People have been planting trees in honour of loved ones for centuries. Whether it is for peace or war remembrance, small communities have come together bringing the seeds they have available to create a symbolic connection. These are known as avenues of honour.
Planted in remembrance of those who lost their lives in war, a single tree within an avenue represents one soldier, man, woman or nurse whose bodies were killed overseas and unable to be returned to Australia. The mothers, friends, wives, and fellow servicemen took initiative in planting what are now, ancient trees.
However in recent years, many of these avenues are dying out or have been forgotten. So how can we form better protection strategies to keep these living memorials alive?
Stretching out for over 2.9km, Dutch and Huntington elm trees line each side of the main road that leads into Bacchus Marsh, a small town located 50km north-west of Melbourne. While this avenue is one of the most well maintained in the state, the Moorabool Shire Council has released a draft for two maintenance plans to ensure the longevity of the trees.
The Management Strategy Plan and the Preservation Plan focus on advocating for the importance of the avenue with planned tree replacements through the Tree Replacement Strategy, as some of these trees are over 100 years old. It aims to establish new trees by using propagation over the next 20 years.
Tree propagation sees saplings being taken from existing trees within an avenue and growing them in a nursery. The council intends to retain the “sense and integrity of the significant memorial perpetuity” through this strategy, as stated in the Preservation Plan. The cost of replanting is for the better part left in the hands of the community, with no signs of government support.
In a media release, Mayor Cr Rod Ward says the two plans will ensure the preservation of the avenue for many generations to come.
“We take the significance of each tree very seriously as they honour someone who has fought for our country, so when a tree needs replacing due to bad health, new trees are propagated from the removed tree, so all trees remain true to type,” he says.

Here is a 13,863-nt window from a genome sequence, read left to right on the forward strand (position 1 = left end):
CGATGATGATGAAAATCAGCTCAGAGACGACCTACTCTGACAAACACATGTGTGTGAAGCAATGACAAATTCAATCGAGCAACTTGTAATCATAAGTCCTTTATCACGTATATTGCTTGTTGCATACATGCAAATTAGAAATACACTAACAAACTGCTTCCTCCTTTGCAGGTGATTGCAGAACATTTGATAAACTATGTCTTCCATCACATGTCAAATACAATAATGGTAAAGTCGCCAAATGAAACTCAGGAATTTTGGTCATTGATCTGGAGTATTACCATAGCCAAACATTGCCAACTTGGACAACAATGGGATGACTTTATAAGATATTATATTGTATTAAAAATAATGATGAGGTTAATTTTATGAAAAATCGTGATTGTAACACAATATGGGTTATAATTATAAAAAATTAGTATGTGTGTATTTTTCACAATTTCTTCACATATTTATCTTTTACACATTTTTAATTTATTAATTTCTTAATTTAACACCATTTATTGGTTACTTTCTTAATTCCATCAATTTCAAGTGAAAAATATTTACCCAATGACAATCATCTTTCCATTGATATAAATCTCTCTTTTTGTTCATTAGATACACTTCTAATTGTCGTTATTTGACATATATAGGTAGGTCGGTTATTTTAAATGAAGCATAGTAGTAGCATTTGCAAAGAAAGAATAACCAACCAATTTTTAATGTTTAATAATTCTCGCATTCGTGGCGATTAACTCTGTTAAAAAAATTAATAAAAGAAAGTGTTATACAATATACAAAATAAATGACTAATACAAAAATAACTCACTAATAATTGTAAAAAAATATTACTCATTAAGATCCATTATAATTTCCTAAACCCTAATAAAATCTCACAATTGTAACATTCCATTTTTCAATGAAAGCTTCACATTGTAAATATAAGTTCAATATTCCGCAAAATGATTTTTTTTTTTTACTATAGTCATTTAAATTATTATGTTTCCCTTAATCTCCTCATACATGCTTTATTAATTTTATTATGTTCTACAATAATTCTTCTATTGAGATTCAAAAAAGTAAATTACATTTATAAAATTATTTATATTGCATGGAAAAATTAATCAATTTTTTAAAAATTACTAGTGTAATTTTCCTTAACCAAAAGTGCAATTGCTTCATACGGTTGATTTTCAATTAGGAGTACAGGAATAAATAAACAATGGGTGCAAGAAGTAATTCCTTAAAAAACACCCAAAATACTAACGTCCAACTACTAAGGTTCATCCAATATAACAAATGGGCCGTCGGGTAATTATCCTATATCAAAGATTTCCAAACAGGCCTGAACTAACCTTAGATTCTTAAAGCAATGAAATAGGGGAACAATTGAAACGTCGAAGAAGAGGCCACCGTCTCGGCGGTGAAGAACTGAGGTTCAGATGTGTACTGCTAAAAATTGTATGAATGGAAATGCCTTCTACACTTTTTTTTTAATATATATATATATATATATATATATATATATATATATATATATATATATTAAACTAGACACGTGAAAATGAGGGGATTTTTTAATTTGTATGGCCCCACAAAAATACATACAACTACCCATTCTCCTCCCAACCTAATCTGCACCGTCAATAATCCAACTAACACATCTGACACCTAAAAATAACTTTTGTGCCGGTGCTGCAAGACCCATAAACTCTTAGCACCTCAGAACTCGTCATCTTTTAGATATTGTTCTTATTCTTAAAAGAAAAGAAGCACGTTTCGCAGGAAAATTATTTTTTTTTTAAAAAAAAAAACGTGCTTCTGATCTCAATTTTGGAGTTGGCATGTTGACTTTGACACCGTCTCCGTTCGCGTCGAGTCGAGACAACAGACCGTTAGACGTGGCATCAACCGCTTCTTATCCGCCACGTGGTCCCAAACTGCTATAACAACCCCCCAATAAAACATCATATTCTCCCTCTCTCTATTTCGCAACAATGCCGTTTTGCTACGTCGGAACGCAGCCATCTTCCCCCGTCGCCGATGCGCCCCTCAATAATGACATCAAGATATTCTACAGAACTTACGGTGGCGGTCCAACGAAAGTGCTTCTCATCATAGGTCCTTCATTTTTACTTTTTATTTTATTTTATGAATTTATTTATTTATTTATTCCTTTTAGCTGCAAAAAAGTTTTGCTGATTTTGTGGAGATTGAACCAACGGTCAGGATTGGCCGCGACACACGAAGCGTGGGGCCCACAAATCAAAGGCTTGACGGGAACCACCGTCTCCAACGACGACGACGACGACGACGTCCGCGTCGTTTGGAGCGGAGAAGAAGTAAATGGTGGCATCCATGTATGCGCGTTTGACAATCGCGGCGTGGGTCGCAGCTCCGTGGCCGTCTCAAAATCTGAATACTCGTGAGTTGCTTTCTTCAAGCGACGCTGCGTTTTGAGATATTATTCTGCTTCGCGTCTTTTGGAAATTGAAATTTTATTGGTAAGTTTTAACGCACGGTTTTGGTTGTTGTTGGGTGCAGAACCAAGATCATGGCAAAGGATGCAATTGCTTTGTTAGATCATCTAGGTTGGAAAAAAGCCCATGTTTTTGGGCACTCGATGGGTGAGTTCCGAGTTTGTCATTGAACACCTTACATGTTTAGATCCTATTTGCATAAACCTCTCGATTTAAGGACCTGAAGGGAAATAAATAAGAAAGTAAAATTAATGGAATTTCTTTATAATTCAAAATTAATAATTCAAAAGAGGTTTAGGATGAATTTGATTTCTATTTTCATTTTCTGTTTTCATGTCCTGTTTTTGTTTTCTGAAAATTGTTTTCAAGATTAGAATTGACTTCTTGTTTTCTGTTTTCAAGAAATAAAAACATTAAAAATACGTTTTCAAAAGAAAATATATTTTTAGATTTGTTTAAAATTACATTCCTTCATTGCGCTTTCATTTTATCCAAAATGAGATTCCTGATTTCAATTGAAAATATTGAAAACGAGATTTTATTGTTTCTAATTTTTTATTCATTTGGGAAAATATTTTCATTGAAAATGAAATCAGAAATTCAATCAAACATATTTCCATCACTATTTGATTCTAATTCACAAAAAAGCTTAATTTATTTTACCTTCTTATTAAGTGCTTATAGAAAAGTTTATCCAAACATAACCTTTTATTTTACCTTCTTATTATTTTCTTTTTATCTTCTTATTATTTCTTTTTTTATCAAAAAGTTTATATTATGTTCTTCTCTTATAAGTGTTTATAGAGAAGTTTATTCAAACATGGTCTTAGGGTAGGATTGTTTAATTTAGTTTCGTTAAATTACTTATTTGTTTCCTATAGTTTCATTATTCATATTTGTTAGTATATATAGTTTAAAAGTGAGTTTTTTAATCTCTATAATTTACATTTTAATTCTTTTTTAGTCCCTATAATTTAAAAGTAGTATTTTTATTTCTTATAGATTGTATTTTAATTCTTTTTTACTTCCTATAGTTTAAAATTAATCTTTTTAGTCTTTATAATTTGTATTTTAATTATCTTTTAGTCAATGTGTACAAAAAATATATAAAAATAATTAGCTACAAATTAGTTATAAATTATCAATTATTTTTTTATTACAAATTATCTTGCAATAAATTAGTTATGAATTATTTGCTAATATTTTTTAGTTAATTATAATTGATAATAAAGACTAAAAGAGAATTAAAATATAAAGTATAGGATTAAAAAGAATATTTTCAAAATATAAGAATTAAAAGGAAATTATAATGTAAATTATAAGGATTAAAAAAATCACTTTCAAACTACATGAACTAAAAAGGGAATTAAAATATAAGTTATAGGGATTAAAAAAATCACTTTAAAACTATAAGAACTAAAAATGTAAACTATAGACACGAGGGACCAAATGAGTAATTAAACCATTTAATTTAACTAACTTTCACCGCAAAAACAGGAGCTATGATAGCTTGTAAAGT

To save these clusters of history, organisations such as TREENET focus on researching, locating, documenting, and preserving through their Avenue of Honours program, that launched in 2004.
Committee member of TREENET Dr Gregory Moore tells upstart that while larger avenues in towns such as Ballarat and Bacchus Marsh are well looked after, not all have the same amount of protection.
“Preservation is very vexed, … lots of avenues simply disappeared from the time of planting over the next century … Often from road works and other development works, and so they weren’t really valued,” he says.
“What tended to happen was that avenues were undervalued, they disappeared, or they were reduced to remnants, maybe one tree out of 10 or 20 that had been there.”
Moore says that the development of roads, expanding suburbs and towns that grow beyond their borders are all major threats to the trees. He emphasises the importance of locating and documenting the trees within an avenue to prevent further damage from occurring.
“The thing about avenues of honour is that we shouldn’t underestimate their importance. They are an important part of Australia’s social history, and they had a big impact on many local communities,” he says.
The lack of government funding has seen the process of preservation become the responsibility of local communities and councils. Volunteers such as former director of TREENET Glenn Williams, aid in preserving these living memorials through TREENET’s Avenues of Honour program. He and his wife Vicki travel across Australia to locate and document sites.
During the last 12 months, the couple have visited 224 sites across NSW, QLD, VIC, and WA. Of those, 78 new sites have been added to TREENET’s list. Williams tells upstart that “gathering accurate information and new and historical images” gives “currency and integrity to the database”.
The biggest question for Glenn and Vicki, is where are all these avenues located? Finding these sites comes with its challenges. Many have lost their plaques, and most of their trees. In some cases, the only way to define an avenue is through talking with the local community and then listening to their stories that have been passed on generationally.
“Much of this is so opportunistic and occurs wonderfully and successfully by default (on-the-fly), rather than forward-planning,” Williams says. “Oral histories are often critical ‘springboard’ steps inspiring further research.”
“Trees are living things and need care and attention to survive and thrive for generations; and at the very least, have replacement plans as they come to the end of their useful life.”
PHOTO: Mortlake, Victoria 02 by Avenues of Honour by available HERE and used under a Creative Commons license. This image has not been modified.